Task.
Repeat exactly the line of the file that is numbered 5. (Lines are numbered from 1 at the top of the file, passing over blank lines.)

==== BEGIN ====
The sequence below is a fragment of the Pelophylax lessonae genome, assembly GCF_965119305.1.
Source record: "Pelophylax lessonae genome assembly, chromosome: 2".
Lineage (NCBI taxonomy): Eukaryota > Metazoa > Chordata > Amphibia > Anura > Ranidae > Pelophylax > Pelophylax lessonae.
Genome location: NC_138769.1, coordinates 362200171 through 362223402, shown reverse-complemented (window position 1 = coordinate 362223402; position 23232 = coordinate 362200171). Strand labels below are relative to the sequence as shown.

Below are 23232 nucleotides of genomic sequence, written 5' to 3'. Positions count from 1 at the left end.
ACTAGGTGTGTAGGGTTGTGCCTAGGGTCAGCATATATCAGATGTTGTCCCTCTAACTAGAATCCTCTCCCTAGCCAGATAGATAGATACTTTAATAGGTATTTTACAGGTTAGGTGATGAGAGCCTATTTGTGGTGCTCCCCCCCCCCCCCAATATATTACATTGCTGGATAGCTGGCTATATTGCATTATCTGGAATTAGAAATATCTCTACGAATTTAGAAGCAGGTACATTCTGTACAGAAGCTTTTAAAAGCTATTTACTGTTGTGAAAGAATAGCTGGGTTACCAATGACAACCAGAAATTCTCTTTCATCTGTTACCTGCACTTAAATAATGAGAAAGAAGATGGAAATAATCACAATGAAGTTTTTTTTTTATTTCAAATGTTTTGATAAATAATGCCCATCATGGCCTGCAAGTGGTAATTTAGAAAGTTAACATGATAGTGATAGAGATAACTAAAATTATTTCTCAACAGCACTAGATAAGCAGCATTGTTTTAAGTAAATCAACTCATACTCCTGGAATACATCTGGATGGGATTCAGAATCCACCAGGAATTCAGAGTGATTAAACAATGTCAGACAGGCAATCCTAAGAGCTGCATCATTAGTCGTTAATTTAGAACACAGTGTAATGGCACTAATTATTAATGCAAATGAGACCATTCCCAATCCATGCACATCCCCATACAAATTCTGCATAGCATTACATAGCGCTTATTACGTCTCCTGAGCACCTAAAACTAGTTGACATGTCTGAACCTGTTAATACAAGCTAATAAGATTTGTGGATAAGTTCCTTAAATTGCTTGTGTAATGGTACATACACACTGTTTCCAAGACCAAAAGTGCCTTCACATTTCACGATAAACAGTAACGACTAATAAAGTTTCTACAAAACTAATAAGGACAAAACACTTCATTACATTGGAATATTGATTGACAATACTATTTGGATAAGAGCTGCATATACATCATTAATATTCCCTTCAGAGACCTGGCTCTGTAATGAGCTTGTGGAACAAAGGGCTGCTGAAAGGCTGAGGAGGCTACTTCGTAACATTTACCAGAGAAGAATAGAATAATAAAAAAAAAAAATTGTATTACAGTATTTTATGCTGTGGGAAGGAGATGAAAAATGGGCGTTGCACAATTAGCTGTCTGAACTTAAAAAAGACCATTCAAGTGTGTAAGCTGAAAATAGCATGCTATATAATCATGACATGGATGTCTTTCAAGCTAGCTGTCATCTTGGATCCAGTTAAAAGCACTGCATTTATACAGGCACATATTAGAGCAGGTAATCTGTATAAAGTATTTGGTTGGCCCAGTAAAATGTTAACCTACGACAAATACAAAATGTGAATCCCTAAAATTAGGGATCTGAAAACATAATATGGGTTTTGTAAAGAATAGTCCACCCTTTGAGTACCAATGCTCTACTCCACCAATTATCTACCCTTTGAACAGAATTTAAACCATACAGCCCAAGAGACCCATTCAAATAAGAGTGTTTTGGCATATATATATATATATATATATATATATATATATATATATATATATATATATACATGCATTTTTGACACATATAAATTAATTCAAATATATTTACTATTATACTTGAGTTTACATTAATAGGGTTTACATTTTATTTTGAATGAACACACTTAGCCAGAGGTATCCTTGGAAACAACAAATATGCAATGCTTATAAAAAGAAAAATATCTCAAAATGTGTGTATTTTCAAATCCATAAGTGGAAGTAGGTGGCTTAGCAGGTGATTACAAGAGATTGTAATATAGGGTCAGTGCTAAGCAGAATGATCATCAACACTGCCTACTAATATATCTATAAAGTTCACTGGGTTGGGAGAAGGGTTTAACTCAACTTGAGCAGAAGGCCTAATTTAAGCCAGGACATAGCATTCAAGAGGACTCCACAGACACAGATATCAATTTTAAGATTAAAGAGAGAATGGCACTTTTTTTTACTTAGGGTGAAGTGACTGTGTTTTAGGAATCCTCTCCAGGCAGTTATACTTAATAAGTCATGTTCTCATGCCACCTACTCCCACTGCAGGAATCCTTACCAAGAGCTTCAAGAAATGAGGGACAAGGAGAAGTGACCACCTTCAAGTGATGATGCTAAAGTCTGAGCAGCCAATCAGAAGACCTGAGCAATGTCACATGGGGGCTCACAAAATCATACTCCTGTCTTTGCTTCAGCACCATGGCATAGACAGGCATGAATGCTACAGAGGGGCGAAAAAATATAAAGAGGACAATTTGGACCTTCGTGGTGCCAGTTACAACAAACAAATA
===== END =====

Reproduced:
Below are 23232 nucleotides of genomic sequence, written 5' to 3'. Positions count from 1 at the left end.